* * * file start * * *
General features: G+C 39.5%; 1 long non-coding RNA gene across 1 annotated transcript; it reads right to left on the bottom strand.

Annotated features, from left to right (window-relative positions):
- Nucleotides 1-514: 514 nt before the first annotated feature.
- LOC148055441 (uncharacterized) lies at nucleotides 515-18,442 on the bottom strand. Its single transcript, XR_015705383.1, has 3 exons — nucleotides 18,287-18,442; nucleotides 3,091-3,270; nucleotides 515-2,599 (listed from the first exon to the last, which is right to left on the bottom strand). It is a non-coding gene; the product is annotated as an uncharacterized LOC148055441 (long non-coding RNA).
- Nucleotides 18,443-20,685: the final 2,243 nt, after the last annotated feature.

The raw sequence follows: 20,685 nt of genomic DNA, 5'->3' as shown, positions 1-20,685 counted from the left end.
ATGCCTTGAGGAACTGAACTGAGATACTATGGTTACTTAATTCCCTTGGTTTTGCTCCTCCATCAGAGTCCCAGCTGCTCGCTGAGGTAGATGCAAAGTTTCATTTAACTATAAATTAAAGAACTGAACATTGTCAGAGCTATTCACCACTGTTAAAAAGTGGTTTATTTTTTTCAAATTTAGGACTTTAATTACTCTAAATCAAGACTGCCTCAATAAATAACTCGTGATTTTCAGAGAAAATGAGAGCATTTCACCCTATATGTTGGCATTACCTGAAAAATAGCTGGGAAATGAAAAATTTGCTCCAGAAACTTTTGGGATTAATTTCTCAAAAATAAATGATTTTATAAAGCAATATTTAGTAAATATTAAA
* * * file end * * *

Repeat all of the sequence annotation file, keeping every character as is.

General features: G+C 39.5%; 1 long non-coding RNA gene across 1 annotated transcript; it reads right to left on the bottom strand.

Annotated features, from left to right (window-relative positions):
- Nucleotides 1-514: 514 nt before the first annotated feature.
- LOC148055441 (uncharacterized) lies at nucleotides 515-18,442 on the bottom strand. Its single transcript, XR_015705383.1, has 3 exons — nucleotides 18,287-18,442; nucleotides 3,091-3,270; nucleotides 515-2,599 (listed from the first exon to the last, which is right to left on the bottom strand). It is a non-coding gene; the product is annotated as an uncharacterized LOC148055441 (long non-coding RNA).
- Nucleotides 18,443-20,685: the final 2,243 nt, after the last annotated feature.

The raw sequence follows: 20,685 nt of genomic DNA, 5'->3' as shown, positions 1-20,685 counted from the left end.
ATGCCTTGAGGAACTGAACTGAGATACTATGGTTACTTAATTCCCTTGGTTTTGCTCCTCCATCAGAGTCCCAGCTGCTCGCTGAGGTAGATGCAAAGTTTCATTTAACTATAAATTAAAGAACTGAACATTGTCAGAGCTATTCACCACTGTTAAAAAGTGGTTTATTTTTTTCAAATTTAGGACTTTAATTACTCTAAATCAAGACTGCCTCAATAAATAACTCGTGATTTTCAGAGAAAATGAGAGCATTTCACCCTATATGTTGGCATTACCTGAAAAATAGCTGGGAAATGAAAAATTTGCTCCAGAAACTTTTGGGATTAATTTCTCAAAAATAAATGATTTTATAAAGCAATATTTAGTAAATATTAAA